Your description of imaging is true for functional mapping. However it is not true for reverse engineering. You're missing fine-grained data over time. In both neurons and computers state changes happen millions of times per second. For example, in a neural field of a million neurons, many firings occur multiple times at un-synchronized intervals The best thermal imaging can capture only a handful of state changes per second. Thus it is missing the vast majority of fine-grained activity over time, which is essential to reverse engineering the processes occurring (as opposed to merely mapping function).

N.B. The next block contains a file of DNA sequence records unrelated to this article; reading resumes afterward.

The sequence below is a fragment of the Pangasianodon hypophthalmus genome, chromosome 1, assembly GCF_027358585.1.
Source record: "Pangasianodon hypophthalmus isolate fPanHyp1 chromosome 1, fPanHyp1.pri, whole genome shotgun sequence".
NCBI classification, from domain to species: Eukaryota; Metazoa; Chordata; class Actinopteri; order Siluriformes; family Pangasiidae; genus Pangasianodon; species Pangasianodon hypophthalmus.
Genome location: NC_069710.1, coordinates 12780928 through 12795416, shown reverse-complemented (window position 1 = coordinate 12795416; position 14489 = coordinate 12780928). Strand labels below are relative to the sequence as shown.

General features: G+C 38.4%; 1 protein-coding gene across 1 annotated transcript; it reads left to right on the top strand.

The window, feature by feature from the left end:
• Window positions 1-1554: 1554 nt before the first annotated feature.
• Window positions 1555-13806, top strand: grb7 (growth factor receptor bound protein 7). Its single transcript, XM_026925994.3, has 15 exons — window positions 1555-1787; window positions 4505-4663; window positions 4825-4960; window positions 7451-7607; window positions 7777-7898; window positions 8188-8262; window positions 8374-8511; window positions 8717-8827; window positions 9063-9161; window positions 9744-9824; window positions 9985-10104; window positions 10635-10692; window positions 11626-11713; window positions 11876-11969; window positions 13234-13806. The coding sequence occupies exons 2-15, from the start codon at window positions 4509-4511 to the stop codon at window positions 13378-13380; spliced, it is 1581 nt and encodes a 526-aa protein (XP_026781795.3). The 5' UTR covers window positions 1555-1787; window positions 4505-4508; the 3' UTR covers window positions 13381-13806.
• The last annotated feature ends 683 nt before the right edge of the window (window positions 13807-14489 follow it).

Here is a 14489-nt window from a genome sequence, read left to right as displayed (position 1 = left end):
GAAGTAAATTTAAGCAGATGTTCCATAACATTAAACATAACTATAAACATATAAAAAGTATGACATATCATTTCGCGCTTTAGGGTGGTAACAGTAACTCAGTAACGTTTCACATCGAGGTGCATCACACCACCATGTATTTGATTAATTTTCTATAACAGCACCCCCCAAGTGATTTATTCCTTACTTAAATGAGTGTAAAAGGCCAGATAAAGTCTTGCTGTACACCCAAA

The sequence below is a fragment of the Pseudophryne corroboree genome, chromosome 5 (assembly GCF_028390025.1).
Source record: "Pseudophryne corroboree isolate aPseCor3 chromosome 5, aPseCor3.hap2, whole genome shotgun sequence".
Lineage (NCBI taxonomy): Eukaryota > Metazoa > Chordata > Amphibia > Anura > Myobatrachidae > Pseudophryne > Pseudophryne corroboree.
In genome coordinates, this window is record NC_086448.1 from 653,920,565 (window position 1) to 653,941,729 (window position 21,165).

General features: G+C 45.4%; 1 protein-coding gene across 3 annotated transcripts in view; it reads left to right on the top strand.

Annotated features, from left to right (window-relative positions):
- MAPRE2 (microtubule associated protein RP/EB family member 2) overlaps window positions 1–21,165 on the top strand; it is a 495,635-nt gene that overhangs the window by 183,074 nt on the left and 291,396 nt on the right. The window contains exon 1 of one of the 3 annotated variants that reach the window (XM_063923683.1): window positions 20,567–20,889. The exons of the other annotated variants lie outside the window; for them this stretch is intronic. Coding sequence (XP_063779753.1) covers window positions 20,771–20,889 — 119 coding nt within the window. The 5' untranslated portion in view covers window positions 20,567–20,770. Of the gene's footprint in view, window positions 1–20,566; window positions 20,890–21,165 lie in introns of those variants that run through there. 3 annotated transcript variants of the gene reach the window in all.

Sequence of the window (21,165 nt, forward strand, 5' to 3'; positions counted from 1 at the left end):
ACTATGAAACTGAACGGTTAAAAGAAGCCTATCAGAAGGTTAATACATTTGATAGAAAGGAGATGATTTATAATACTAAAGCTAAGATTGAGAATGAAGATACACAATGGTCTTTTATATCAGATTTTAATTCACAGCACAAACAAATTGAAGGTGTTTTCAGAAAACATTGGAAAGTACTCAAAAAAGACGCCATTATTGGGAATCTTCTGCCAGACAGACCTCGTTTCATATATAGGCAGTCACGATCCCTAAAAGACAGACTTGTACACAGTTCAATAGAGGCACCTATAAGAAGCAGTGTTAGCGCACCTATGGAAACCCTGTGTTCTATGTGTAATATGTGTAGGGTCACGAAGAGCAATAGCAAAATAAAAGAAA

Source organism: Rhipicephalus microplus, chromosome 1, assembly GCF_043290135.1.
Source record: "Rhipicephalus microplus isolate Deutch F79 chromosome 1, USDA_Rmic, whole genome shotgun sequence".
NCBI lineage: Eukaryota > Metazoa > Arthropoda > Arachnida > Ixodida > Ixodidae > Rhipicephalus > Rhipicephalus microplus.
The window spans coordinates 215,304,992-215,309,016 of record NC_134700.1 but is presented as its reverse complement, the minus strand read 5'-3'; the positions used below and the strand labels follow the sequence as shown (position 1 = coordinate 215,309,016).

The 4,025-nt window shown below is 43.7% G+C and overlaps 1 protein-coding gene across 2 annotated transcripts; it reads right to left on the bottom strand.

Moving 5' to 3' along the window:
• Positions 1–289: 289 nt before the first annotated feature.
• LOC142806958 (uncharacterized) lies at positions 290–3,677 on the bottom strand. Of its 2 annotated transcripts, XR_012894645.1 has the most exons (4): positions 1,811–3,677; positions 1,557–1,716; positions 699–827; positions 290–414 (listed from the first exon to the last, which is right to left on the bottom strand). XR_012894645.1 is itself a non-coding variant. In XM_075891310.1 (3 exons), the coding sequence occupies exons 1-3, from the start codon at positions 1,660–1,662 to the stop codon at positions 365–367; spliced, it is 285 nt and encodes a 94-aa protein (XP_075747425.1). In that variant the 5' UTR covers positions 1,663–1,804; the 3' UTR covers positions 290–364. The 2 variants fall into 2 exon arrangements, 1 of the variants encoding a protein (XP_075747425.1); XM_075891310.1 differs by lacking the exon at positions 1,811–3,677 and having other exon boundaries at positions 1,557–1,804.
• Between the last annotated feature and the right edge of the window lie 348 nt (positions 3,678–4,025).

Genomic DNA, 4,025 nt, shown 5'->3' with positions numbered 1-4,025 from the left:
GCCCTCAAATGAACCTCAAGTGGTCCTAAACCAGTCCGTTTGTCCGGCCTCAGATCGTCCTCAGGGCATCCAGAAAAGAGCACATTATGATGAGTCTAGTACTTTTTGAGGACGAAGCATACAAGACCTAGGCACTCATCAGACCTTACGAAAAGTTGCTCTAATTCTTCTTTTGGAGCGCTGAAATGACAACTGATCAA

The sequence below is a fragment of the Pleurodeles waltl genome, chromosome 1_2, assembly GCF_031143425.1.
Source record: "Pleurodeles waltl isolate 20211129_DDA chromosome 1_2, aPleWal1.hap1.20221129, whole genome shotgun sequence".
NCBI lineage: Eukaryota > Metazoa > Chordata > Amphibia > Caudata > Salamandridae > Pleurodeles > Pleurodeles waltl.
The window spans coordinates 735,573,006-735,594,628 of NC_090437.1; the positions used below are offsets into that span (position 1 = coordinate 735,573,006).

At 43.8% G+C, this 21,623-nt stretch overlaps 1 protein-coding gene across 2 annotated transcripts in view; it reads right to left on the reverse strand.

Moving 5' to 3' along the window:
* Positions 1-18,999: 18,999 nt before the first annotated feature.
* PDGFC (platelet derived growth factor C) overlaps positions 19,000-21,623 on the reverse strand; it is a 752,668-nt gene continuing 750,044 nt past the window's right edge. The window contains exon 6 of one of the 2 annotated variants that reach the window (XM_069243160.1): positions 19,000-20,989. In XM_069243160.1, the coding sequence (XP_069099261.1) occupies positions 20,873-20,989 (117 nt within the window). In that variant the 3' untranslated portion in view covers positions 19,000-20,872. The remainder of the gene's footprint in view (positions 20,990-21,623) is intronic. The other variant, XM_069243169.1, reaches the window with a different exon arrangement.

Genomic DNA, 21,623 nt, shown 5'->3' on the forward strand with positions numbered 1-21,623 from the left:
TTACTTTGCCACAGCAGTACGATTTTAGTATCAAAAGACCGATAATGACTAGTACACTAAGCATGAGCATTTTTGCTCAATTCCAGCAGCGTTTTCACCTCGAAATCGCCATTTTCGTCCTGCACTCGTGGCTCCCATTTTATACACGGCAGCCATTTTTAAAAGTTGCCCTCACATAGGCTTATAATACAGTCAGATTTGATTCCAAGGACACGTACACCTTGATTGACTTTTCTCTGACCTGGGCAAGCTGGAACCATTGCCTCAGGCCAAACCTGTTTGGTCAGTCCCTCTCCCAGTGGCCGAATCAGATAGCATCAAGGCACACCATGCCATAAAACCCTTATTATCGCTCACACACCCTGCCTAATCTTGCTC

Other biological imaging techniques, such as NMR and MRI, are geared to plotting fine detail, not short time intervals. In your computer thermal example, there is no faster non-intrusive imaging technique, e.g., no NMR, etc. The next step is intrusive logic tracing, which requires direct connection to individual chips in the processor, or individual gates in a chip. We have no equivalent for those techniques in biology.
Thus extending biology's imaging processes to a computer is invalid.